When people ask me this question, I inevitably use my standard answer, which is: “It depends.” There are a lot of factors in play that make this process more complex than a quick sort and purge, as well as create a deeply satisfying result that goes beyond simple organization. Every individual is different and deserves a customized approach; our process is similar in each case, but gives different results based on a client’s objectives. Here are some of the things we take into account when planning an analysis for a client:
The first piece of wardrobe analysis is a simple numbers game. In order to accurately estimate how long it will take, I’ll need to know how many closets are included in the wardrobe (seasonal items too), how big they are and if there are any other places where clothing is being stored such as in drawers, boxes or other rooms in the home.
The second part is figuring out how much of what’s there is actually useful. If there is a lot of purging to be done, the first place we start is by looking at whether or not an item fits, is in good repair, is current and has been worn in the past year. If it passes all those tests, then we can send it on for further analysis. If not, then it goes. We look at everything, including accessories, bags, footwear, jewelry, hats and outerwear. We look at things that complete a wardrobe but are rarely thought of, such as umbrellas or activity specific clothing or even underwear! Every item is examined in order to get a complete picture of what we’ve got to work with.
Once we’ve done an initial purge, we start to look a little deeper. We look at whether or not an item is a good colour, cut and style to fit the client’s colouring, body type, personality and lifestyle. We also look at items from an emotional point of view – if the items are sentimental then we want to be respectful of a client’s need for connection to that item and talk about whether it will stay or go. We also look strategically at the items to figure out what will work best to achieve specific objectives such as feeling a certain way, getting promoted or getting a date. After figuring out what’s not working, bagging it up and letting it go, we start to dig into the items that remain.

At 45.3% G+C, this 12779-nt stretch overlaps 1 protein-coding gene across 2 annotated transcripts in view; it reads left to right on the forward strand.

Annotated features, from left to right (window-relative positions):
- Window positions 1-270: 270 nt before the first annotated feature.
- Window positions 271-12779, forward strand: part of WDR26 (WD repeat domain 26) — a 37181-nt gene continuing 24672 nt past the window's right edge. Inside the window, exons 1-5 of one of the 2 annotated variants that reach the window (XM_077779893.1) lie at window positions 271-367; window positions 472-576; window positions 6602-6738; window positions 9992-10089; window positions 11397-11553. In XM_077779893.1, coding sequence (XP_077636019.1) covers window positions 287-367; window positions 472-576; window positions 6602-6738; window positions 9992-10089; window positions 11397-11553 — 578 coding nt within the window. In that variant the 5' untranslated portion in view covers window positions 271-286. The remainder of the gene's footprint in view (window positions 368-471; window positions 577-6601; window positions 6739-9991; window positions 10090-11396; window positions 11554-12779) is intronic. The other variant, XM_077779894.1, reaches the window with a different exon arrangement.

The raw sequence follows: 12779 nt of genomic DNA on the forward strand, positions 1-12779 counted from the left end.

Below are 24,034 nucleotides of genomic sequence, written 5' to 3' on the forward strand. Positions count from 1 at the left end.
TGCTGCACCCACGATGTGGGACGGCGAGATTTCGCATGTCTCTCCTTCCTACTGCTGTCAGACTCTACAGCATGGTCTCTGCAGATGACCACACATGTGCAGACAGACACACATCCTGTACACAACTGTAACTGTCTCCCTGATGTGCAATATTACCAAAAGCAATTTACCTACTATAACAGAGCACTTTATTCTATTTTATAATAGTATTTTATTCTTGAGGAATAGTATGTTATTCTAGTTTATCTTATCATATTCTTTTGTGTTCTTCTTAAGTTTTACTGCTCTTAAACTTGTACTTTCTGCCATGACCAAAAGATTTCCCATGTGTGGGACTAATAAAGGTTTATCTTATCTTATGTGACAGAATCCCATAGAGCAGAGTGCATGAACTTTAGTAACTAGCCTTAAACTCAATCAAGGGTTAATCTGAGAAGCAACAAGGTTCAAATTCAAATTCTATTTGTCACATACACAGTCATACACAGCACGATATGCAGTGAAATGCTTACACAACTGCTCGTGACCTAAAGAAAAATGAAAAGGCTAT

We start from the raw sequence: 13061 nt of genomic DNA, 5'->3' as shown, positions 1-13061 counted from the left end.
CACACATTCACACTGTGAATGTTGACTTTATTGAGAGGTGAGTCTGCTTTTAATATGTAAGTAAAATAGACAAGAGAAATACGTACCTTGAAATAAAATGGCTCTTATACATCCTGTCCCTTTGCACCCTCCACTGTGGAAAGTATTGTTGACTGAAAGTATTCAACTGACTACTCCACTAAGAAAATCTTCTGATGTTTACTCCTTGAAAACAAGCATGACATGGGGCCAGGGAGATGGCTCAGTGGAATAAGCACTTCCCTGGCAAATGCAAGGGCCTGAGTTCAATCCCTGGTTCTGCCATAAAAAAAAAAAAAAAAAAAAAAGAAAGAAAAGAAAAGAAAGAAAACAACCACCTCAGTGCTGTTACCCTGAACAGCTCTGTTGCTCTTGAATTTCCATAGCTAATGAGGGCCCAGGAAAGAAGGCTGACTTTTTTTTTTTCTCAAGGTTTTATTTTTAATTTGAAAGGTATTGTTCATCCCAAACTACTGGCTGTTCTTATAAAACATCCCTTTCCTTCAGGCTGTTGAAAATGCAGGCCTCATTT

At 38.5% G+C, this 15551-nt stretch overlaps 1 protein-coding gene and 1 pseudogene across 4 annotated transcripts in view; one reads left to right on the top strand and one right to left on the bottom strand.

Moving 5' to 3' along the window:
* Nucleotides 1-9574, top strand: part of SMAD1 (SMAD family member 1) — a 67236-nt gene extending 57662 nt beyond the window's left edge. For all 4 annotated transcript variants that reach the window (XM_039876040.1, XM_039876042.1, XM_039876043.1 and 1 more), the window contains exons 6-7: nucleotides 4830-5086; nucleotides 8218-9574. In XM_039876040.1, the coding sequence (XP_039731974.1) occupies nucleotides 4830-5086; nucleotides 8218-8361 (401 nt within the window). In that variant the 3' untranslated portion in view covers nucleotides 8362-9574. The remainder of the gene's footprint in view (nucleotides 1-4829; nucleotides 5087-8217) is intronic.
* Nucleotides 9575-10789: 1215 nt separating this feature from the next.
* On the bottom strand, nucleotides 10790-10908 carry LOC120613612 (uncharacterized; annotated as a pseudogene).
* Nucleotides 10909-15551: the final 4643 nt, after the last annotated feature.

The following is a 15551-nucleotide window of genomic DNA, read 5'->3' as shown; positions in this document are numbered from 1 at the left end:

We analyze the client’s lifestyle and determine the number of pieces of clothing they need for the activities they do. This might include clothing for work, social activities, physical activities or special categories like travel, bedroom clothing or play clothing. We even figure costume items into the mix from time to time, as some of our clients love to have dress-up or play options in their wardrobe. Every reason for clothing needs clothing to match. Based on that, we can then create wardrobe modules or groups of clothing for different functions so our clients get maximum functionality out of their closets.
When the modules are complete, we start filling in the blanks using items that we kept from the first part of our analysis. Anything that’s left blank forms the basis of our shopping list and budget plan for completing their wardrobe. We then follow up with next steps for creating wardrobe catalogues for our clients, shopping and mix and match sessions to buy and integrate new items into the wardrobe.
How long this process takes depends entirely on our clients; it ranges from a few hours to a few days. Ultimately, we work with results, not time, so clients who seek our services are wanting wardrobes that suit them on every level, right down to their soul and we work with them to find a time frame that works.
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